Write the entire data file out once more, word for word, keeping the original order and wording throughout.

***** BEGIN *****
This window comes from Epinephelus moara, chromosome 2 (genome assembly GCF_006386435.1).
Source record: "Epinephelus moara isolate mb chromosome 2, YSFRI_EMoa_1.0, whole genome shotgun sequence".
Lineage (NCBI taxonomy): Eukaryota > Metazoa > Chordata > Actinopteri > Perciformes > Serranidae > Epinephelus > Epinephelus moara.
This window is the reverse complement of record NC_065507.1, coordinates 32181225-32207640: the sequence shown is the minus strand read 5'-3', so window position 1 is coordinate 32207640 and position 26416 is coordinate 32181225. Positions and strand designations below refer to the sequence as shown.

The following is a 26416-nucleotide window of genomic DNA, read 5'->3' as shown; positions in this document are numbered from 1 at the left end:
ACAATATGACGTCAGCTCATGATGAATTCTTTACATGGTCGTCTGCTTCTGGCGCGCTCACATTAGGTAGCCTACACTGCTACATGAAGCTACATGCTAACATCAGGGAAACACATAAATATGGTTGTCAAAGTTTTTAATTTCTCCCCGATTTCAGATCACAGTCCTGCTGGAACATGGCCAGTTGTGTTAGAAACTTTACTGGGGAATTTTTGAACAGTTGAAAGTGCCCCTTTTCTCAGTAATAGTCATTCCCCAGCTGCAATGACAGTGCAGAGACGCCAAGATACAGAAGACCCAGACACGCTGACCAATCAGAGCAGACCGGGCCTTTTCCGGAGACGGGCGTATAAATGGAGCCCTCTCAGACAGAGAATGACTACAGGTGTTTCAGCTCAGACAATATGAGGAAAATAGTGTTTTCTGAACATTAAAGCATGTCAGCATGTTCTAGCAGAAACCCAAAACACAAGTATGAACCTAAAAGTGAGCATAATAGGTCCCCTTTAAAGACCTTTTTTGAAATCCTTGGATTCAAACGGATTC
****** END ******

This window comes from Epinephelus moara, chromosome 2 (genome assembly GCF_006386435.1).
Source record: "Epinephelus moara isolate mb chromosome 2, YSFRI_EMoa_1.0, whole genome shotgun sequence".
Lineage (NCBI taxonomy): Eukaryota > Metazoa > Chordata > Actinopteri > Perciformes > Serranidae > Epinephelus > Epinephelus moara.
This window is the reverse complement of record NC_065507.1, coordinates 32181225-32207640: the sequence shown is the minus strand read 5'-3', so window position 1 is coordinate 32207640 and position 26416 is coordinate 32181225. Positions and strand designations below refer to the sequence as shown.

The following is a 26416-nucleotide window of genomic DNA, read 5'->3' as shown; positions in this document are numbered from 1 at the left end:
ACAATATGACGTCAGCTCATGATGAATTCTTTACATGGTCGTCTGCTTCTGGCGCGCTCACATTAGGTAGCCTACACTGCTACATGAAGCTACATGCTAACATCAGGGAAACACATAAATATGGTTGTCAAAGTTTTTAATTTCTCCCCGATTTCAGATCACAGTCCTGCTGGAACATGGCCAGTTGTGTTAGAAACTTTACTGGGGAATTTTTGAACAGTTGAAAGTGCCCCTTTTCTCAGTAATAGTCATTCCCCAGCTGCAATGACAGTGCAGAGACGCCAAGATACAGAAGACCCAGACACGCTGACCAATCAGAGCAGACCGGGCCTTTTCCGGAGACGGGCGTATAAATGGAGCCCTCTCAGACAGAGAATGACTACAGGTGTTTCAGCTCAGACAATATGAGGAAAATAGTGTTTTCTGAACATTAAAGCATGTCAGCATGTTCTAGCAGAAACCCAAAACACAAGTATGAACCTAAAAGTGAGCATAATAGGTCCCCTTTAAAGACCTTTTTTGAAATCCTTGGATTCAAACGGATTC